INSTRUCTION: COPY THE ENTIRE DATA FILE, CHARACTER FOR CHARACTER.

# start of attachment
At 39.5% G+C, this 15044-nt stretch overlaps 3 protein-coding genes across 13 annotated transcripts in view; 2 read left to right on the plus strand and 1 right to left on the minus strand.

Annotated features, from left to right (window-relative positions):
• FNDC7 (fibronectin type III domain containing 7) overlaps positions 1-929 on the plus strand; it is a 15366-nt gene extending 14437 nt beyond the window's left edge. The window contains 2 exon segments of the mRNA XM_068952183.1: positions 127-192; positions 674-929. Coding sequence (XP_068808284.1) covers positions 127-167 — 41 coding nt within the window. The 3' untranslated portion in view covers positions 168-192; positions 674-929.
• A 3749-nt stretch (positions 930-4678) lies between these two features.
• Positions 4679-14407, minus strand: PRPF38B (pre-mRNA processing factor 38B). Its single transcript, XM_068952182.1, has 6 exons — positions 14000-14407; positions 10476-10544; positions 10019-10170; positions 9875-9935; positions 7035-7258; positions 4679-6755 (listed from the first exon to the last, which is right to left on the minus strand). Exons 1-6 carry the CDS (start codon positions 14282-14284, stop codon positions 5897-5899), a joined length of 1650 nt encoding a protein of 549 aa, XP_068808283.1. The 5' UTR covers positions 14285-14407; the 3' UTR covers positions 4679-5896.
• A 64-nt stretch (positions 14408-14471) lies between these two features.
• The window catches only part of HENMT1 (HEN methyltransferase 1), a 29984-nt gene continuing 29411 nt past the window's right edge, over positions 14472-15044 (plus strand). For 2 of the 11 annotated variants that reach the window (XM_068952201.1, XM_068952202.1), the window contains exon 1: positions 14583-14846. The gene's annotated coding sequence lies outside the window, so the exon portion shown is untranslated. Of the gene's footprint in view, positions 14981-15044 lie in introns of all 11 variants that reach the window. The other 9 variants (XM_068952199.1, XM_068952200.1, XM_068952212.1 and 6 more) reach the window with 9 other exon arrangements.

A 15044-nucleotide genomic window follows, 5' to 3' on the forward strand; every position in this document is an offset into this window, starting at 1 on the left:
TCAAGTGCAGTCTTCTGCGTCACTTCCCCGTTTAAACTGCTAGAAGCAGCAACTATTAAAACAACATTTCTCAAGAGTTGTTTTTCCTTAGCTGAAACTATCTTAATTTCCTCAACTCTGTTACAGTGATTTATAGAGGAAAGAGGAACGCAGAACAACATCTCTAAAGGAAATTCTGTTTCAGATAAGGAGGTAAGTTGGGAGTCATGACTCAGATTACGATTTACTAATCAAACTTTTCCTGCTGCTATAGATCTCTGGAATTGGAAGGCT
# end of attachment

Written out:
At 39.5% G+C, this 15044-nt stretch overlaps 3 protein-coding genes across 13 annotated transcripts in view; 2 read left to right on the plus strand and 1 right to left on the minus strand.

Annotated features, from left to right (window-relative positions):
• FNDC7 (fibronectin type III domain containing 7) overlaps positions 1-929 on the plus strand; it is a 15366-nt gene extending 14437 nt beyond the window's left edge. The window contains 2 exon segments of the mRNA XM_068952183.1: positions 127-192; positions 674-929. Coding sequence (XP_068808284.1) covers positions 127-167 — 41 coding nt within the window. The 3' untranslated portion in view covers positions 168-192; positions 674-929.
• A 3749-nt stretch (positions 930-4678) lies between these two features.
• Positions 4679-14407, minus strand: PRPF38B (pre-mRNA processing factor 38B). Its single transcript, XM_068952182.1, has 6 exons — positions 14000-14407; positions 10476-10544; positions 10019-10170; positions 9875-9935; positions 7035-7258; positions 4679-6755 (listed from the first exon to the last, which is right to left on the minus strand). Exons 1-6 carry the CDS (start codon positions 14282-14284, stop codon positions 5897-5899), a joined length of 1650 nt encoding a protein of 549 aa, XP_068808283.1. The 5' UTR covers positions 14285-14407; the 3' UTR covers positions 4679-5896.
• A 64-nt stretch (positions 14408-14471) lies between these two features.
• The window catches only part of HENMT1 (HEN methyltransferase 1), a 29984-nt gene continuing 29411 nt past the window's right edge, over positions 14472-15044 (plus strand). For 2 of the 11 annotated variants that reach the window (XM_068952201.1, XM_068952202.1), the window contains exon 1: positions 14583-14846. The gene's annotated coding sequence lies outside the window, so the exon portion shown is untranslated. Of the gene's footprint in view, positions 14981-15044 lie in introns of all 11 variants that reach the window. The other 9 variants (XM_068952199.1, XM_068952200.1, XM_068952212.1 and 6 more) reach the window with 9 other exon arrangements.

A 15044-nucleotide genomic window follows, 5' to 3' on the forward strand; every position in this document is an offset into this window, starting at 1 on the left:
TCAAGTGCAGTCTTCTGCGTCACTTCCCCGTTTAAACTGCTAGAAGCAGCAACTATTAAAACAACATTTCTCAAGAGTTGTTTTTCCTTAGCTGAAACTATCTTAATTTCCTCAACTCTGTTACAGTGATTTATAGAGGAAAGAGGAACGCAGAACAACATCTCTAAAGGAAATTCTGTTTCAGATAAGGAGGTAAGTTGGGAGTCATGACTCAGATTACGATTTACTAATCAAACTTTTCCTGCTGCTATAGATCTCTGGAATTGGAAGGCT